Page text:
Reappraising Victorian literacy through prison records.
Journal of Victorian Culture, 15(1) pp. 3–37.
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Since the Registrar General began to count the signatures and marks made by brides and grooms in parish registers across England in 1839, contemporaries and later historians have used this data to describe rates of literacy during the Victorian period. Evidence from the marriage registers only tells us about the literacy of the marrying population at any given point in time. Moreover, by distinguishing between those who could read and write and those who could not, the marriage registers have helped to draw an artificial line between those who were literate and the rest of the population, ignoring the large number of semi-literates who played an important role in a society progressing towards mass literacy. This article uses data collected on the separate skills of literacy and the experience of schooling of those men, women and children who passed through the criminal justice system between c.1840 and c.1870 in an attempt to reconstruct patterns of skills acquisition among the lower classes during the Victorian period. Not only does this evidence further dispel myths about the existence of a so-called 'criminal class' with specific characteristics in Victorian England, but, even more importantly, it shows that the path towards mass literacy was uneven, far less predictable than previously allowed, and often only loosely tied to developments in formal schooling.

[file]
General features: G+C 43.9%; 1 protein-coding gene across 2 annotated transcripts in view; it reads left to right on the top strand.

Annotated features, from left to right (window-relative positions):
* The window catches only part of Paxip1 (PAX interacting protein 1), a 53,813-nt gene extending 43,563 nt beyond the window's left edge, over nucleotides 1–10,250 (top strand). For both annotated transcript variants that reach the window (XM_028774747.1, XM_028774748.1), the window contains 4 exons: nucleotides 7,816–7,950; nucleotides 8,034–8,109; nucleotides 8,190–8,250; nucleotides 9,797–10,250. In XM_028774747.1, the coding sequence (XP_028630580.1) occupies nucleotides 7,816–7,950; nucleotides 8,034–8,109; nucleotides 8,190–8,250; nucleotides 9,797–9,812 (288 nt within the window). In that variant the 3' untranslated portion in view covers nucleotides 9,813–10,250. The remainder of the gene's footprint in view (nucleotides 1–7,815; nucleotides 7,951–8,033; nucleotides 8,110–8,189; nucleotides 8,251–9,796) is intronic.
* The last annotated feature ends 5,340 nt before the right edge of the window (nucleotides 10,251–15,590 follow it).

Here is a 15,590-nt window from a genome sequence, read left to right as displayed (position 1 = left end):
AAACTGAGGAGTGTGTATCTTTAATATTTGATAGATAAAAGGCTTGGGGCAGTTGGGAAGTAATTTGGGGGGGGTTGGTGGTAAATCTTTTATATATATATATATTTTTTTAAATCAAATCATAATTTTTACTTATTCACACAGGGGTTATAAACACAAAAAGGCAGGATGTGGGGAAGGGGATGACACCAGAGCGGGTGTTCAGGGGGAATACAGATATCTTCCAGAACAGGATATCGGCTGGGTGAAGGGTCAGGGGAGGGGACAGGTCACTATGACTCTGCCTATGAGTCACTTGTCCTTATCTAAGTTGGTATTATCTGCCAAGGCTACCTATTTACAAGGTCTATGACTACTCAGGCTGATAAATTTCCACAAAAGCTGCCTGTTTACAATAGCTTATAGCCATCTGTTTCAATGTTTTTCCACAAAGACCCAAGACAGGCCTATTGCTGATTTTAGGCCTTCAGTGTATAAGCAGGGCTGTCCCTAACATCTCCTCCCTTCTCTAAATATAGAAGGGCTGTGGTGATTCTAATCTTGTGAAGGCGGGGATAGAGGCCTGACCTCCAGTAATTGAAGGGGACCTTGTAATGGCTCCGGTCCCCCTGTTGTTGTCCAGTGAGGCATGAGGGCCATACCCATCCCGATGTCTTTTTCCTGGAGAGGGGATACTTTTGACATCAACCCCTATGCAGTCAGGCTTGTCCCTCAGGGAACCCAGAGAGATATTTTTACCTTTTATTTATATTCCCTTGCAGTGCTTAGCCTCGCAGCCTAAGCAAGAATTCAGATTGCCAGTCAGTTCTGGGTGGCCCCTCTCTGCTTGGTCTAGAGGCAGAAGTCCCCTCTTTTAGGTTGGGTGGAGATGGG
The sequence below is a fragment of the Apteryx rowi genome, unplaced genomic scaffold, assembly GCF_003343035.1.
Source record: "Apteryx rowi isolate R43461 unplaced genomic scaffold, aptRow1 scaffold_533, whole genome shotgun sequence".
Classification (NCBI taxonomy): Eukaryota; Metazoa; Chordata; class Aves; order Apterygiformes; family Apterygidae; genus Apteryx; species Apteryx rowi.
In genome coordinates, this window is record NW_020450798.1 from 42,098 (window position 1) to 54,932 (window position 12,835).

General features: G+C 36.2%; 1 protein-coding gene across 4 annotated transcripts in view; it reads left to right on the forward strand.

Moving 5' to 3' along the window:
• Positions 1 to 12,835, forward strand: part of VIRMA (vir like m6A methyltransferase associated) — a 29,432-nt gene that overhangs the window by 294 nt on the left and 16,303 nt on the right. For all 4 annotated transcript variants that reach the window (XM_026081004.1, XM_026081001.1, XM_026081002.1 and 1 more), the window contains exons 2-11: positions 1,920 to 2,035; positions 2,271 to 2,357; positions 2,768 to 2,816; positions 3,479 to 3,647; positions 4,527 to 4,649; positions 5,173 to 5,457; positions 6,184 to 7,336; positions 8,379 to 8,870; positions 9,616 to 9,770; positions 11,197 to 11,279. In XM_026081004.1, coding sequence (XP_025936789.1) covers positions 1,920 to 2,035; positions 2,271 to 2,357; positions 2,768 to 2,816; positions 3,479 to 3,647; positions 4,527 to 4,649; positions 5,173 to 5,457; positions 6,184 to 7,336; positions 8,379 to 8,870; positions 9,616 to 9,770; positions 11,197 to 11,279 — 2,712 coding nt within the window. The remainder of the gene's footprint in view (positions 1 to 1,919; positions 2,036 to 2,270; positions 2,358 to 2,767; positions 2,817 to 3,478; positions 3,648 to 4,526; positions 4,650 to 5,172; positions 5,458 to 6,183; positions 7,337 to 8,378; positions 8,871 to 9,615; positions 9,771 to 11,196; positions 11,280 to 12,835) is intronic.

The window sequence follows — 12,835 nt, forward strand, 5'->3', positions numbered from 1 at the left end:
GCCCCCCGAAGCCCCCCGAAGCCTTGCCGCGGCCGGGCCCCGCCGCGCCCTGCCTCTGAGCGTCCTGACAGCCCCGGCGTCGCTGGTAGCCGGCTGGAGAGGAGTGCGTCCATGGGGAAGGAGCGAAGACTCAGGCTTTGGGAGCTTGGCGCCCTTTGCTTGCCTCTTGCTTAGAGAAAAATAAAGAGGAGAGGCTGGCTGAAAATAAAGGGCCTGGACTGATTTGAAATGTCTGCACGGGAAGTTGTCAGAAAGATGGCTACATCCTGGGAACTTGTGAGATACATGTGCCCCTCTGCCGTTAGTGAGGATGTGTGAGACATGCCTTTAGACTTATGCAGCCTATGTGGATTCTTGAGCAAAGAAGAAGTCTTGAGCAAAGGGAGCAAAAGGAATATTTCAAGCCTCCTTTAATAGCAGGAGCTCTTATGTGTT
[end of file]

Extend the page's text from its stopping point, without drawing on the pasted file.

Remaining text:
||2010 Leeds Trinity and All Saints College
||literacy; nineteenth century; prisons; reading; schooling
||Arts > History
||04 May 2010 19:42
||28 Jan 2013 21:24
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